Bruce loved making films, though, and after three years of nagging his parents allowed him to work regularly again. Lee became a familiar face working for Union Film Enterprises (UFE), a leftist group of filmmakers who wished to create high quality, socially conscious films. The core of the troupe was always the same actors and Lee filled the role of teenage boy. Between 1953 and 1955 he appeared in 10 of UFE’s films, which included films with dramatic titles like An Orphan’s Tragedy, In the Face of Demolition and A Mother’s Tears.
    The most significant of these films was A Guiding Light (1953), one of Lee’s most significant roles to that point, about a homeless boy (Lee), adopted by a kind doctor and his wife, who eventually grows up to discover a cure for blindness.
    Unfortunately, creative differences meant UFE disbanded after just three years and following the split, roles were hard to come by for Lee. By now he was too old to play the part of a roguish young kid, and too young to play more mature roles. After that burst of work with UFE, Lee appeared in only five films throughout the next five years. Arguably the only memorable one from this period is 1957’s Thunderstorm, which saw Lee act against cast and play a refined young gentleman. Critics were not impressed and called his performance “rigid” and “artificial”.

    Bruce Lee in The Orphan, which came out in 1960. Photo: Hualien Films
    Lee’s fallow period continued and for the next three years he didn’t appear in any film – the longest drought of his career. This, combined with the mounting issues surrounding Lee’s propensity to pick fights and get into trouble with the authorities, meant his parents decided to send Bruce back to America for a fresh start.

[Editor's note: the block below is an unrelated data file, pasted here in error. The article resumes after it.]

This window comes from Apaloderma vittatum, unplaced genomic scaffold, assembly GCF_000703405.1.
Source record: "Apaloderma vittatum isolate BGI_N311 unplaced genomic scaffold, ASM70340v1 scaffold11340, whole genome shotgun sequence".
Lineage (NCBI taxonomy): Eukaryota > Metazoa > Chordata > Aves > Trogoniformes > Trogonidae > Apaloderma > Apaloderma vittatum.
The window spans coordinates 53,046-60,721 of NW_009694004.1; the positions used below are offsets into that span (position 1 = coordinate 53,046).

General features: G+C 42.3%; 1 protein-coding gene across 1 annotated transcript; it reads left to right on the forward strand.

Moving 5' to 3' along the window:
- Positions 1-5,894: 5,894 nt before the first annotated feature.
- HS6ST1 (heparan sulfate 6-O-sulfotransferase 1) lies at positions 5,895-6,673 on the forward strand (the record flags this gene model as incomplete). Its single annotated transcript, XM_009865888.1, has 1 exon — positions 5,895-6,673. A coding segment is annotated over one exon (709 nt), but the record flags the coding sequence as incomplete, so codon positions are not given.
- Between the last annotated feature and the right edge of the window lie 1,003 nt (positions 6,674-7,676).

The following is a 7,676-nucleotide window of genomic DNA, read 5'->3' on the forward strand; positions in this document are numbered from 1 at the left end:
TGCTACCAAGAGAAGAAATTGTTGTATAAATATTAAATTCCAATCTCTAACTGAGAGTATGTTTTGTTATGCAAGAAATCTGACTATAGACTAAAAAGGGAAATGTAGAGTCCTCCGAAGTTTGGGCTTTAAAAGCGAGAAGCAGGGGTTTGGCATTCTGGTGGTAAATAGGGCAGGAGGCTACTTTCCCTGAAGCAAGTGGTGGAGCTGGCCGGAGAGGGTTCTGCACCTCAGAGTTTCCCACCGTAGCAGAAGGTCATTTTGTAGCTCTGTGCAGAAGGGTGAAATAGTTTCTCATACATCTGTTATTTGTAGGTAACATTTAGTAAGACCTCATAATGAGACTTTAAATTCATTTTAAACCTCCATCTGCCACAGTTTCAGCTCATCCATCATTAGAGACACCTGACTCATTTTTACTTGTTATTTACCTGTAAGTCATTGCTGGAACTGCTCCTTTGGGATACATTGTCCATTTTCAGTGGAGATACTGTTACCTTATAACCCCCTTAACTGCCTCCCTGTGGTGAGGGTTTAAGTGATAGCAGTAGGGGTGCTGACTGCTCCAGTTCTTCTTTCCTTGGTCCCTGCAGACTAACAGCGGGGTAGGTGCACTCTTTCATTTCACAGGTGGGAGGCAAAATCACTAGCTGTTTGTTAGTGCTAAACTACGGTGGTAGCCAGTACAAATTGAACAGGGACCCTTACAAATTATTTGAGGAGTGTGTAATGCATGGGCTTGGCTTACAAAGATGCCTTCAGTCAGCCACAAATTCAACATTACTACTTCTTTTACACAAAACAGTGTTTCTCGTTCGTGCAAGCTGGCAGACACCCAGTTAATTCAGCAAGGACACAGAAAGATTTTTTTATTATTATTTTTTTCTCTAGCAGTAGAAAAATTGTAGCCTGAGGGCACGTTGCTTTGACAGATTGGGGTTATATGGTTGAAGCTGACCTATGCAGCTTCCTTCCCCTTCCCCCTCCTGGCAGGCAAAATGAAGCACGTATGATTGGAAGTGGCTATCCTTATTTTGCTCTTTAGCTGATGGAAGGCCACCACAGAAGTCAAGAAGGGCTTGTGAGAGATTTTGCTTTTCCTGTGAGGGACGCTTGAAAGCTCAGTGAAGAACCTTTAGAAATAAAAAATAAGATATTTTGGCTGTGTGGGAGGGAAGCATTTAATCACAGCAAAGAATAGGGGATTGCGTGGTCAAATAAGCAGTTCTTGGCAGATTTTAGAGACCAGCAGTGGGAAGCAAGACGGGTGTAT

Just before this came to pass, Lee starred in one of the best films of his career. The Orphan (1960) was classic fare for Lee pre-martial arts stardom. He played a young man, Ah Sum, orphaned during the war with Japan, who joins a street gang. Eventually arrested, he is given a choice between school and jail. Ah Sum decides to knuckle down and study but he runs afoul of his old gang members when he refuses to help them out one last time.
    The Orphan was a huge hit and Lee’s performance was singled out for praise. The film broke box office records and was the first Hong Kong film to achieve international fame following its showing at the Milan Film Festival.
    Sadly, Lee could not revel in this accomplishment. The Orphan had been filmed in the early months of 1959 and, with the film not out yet, he left Hong Kong for San Francisco at the end of April.
    Greater glory awaited him in America but, in an echo of the past, given how he reached a new peak following Enter the Dragon, he sadly departed early and would not be around to enjoy his success.
    Gene Ching
    Publisher www.KungFuMagazine.com
    Author of Shaolin Trips
    Support our forum by getting your gear at MartialArtSmart

  3. #3
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    Our latest exclusive film review on KungFuMagazine.com

    Radiating Bruce - THE ORPHAN: When Bruce Lee Had No Kung Fu... by Gene Ching

    Gene Ching
    Publisher www.KungFuMagazine.com
    Author of Shaolin Trips
    Support our forum by getting your gear at MartialArtSmart